We frequently see in the movies and on television crime shows the individual that burns down a house or a building being charged with the crime of Arson. In reality it is much more than that. The crime of arson, at common law, was the malicious and voluntary or willful burning of another’s house or other structure appurtenant to the house or dwelling with the curtilage. The curtilage of the dwelling house is the area close to and surrounding the house and is used for family purposes. This includes yards, gardens, garages, barns and other outbuildings.
At common law the concern was the protection of those persons who might be in the structure from being burned. Today however, arson consists of much more. It relates to the property itself and includes occupied and unoccupied buildings. It also includes abandoned buildings and personal property. For example:
A person finds out that their spouse or significant other has been having an affair. So they go to the closet and gather up all of the spouse’s or significant other’s clothes and pile them up in the yard. They go to the shed and get a can of gasoline and pour it on the clothes, strike a match and light the clothes on fire.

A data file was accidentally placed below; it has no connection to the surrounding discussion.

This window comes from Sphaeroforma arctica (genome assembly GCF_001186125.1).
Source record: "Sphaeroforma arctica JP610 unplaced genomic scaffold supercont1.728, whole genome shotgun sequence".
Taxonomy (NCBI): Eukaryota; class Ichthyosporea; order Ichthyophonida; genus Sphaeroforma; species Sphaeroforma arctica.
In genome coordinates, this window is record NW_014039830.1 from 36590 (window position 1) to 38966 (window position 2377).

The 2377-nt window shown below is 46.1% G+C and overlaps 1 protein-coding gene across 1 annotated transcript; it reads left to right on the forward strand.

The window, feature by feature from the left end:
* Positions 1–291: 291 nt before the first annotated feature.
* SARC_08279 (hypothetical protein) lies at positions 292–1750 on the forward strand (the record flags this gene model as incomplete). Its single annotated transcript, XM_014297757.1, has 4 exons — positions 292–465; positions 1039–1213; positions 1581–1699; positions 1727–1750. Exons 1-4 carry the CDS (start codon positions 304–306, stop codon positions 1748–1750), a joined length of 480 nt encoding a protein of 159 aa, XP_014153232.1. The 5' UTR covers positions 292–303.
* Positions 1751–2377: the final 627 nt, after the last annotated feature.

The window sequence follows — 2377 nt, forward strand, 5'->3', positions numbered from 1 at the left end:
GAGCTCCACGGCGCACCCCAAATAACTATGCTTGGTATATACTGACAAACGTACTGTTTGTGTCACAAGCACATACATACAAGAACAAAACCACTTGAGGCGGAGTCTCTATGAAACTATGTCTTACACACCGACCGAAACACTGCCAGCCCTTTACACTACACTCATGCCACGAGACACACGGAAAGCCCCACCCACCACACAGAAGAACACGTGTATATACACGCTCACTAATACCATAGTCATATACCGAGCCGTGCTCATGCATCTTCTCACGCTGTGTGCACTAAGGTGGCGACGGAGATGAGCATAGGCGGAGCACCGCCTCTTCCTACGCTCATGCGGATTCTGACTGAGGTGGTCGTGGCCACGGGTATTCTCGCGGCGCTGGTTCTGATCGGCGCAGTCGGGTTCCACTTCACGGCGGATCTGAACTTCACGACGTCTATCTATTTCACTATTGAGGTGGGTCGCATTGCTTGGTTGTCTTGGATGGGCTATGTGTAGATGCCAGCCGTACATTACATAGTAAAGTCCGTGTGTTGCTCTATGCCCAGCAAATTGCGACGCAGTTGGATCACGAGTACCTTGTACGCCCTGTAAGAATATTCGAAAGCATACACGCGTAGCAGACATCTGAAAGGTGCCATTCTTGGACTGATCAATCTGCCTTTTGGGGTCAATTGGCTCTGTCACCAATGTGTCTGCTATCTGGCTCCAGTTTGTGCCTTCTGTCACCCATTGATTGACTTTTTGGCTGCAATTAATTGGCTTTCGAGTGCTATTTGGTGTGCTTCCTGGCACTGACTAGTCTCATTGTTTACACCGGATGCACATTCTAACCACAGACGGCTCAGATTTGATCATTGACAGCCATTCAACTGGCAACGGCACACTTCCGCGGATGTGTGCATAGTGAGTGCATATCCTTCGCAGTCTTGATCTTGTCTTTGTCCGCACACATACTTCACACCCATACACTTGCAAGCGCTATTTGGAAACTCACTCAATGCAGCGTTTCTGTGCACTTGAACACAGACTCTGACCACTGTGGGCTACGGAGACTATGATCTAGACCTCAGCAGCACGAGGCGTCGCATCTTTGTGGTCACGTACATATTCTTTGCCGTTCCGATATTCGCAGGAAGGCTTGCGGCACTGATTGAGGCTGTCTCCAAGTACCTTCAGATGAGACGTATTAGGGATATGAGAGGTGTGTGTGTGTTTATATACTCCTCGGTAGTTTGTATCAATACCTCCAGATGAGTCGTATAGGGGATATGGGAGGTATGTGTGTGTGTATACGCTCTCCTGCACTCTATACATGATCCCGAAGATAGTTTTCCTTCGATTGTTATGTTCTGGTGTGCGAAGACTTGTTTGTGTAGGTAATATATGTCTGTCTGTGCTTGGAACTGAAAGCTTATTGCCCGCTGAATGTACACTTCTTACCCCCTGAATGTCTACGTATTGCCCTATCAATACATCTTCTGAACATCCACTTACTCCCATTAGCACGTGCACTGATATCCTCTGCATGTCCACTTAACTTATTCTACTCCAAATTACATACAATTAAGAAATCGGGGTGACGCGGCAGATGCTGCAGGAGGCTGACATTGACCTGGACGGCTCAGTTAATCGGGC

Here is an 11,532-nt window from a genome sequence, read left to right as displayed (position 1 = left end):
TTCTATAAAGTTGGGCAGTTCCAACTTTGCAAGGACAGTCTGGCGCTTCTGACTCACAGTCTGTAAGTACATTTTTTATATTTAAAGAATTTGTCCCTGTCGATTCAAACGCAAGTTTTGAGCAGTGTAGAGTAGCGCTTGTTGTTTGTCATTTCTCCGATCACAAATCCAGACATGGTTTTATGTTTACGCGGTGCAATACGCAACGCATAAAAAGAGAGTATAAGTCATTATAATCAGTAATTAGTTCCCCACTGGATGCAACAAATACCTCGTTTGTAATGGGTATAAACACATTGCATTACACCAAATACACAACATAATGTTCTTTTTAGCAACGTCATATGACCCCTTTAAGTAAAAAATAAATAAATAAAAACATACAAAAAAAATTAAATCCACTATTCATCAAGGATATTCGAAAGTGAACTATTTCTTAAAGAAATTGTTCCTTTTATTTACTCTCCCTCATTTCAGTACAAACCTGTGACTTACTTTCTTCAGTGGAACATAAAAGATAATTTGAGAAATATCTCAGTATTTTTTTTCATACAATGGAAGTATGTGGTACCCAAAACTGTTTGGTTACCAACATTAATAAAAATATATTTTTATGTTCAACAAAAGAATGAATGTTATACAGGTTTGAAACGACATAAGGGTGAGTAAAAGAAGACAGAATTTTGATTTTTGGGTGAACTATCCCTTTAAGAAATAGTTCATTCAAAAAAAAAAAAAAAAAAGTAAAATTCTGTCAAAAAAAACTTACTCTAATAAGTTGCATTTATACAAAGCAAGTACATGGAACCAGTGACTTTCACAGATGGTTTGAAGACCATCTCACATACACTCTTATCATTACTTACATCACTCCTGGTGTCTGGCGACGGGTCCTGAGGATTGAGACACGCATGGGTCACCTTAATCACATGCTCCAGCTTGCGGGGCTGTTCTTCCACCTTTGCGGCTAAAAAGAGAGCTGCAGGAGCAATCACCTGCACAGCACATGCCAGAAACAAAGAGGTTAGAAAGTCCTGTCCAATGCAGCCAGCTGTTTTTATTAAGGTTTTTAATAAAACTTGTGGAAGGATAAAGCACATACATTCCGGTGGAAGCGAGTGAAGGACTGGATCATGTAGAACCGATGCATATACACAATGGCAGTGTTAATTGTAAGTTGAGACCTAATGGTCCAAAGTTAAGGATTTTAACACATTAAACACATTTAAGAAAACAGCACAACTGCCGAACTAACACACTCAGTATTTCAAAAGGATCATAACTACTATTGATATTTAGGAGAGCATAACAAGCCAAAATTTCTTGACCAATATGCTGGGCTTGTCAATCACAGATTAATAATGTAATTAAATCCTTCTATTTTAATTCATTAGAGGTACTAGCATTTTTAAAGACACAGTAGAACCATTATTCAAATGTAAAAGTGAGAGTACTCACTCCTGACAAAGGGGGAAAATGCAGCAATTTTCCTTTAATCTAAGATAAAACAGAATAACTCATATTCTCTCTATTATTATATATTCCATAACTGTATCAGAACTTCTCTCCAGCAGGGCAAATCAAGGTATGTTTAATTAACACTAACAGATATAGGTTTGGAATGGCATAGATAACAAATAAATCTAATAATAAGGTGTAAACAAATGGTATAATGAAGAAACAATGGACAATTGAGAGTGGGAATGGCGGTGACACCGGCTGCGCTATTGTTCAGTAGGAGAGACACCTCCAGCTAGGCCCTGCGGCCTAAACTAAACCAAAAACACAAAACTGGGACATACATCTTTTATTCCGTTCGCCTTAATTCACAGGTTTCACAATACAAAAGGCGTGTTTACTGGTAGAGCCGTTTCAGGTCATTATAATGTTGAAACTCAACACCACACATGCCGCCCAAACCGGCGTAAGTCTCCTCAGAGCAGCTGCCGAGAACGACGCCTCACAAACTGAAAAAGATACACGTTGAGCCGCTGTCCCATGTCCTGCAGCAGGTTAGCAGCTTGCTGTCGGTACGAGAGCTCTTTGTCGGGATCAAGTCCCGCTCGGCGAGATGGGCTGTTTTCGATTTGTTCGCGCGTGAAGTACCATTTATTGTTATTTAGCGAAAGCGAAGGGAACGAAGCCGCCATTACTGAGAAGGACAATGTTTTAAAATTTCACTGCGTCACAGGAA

In this instance, the aggrieved spouse can be charged with Third Degree Arson because the burning of the other person’s property is considered arson if the value is $25 or more.
Varrying Degrees and Penalties for Arson
There are varying “degrees” of arson. Each degree carries with it a different penalty that is based on the “class of felony” attached to it. For instance:
Nevada law defines “First Degree Arson” as when a person willfully and maliciously sets fire to or burns or causes to be burned, or aids, counsels or procures the burning of any:
- Dwelling house or other structure or mobile home, whether occupied or vacant; or
- Personal property which is occupied by one or more person, whether the property of the person or of another is guilty of arson in the first degree which is a class B felony and shall be punished by imprisonment for a minimum term of not less than 2 years and a maximum term of not more than 15 years, and may be further punished by fine of not more than $15,000.
Similarly, Nevada law defines “Third Degree Arson” as when a person willfully and maliciously sets fire to or burns or causes to be burned, or aids, counsels or procures the burning of:
- Any unoccupied personal property of another which has a value of $25 or more;
- Any unoccupied personal property owned by him or her in which another person has a legal interest; or
- Any timber, forest, shrubbery, crops, grass, vegetation or other flammable material not his or her own, is guilty of arson in the third degree which a category D felony and shall be punished as provided in NRS 193.130.
You will note that in the first example relating to First Degree Arson the punishment is stated in the statute itself, whereas in the second example of Third Degree Arson the punishment shall be as provided in another statute entirely. You will also notice that the ownership of the property burned is relevant. The correct interpretation of that applicable law is critical. Therefore, it is important that you seek the advice of a Las Vegas Attorney experienced in criminal defense.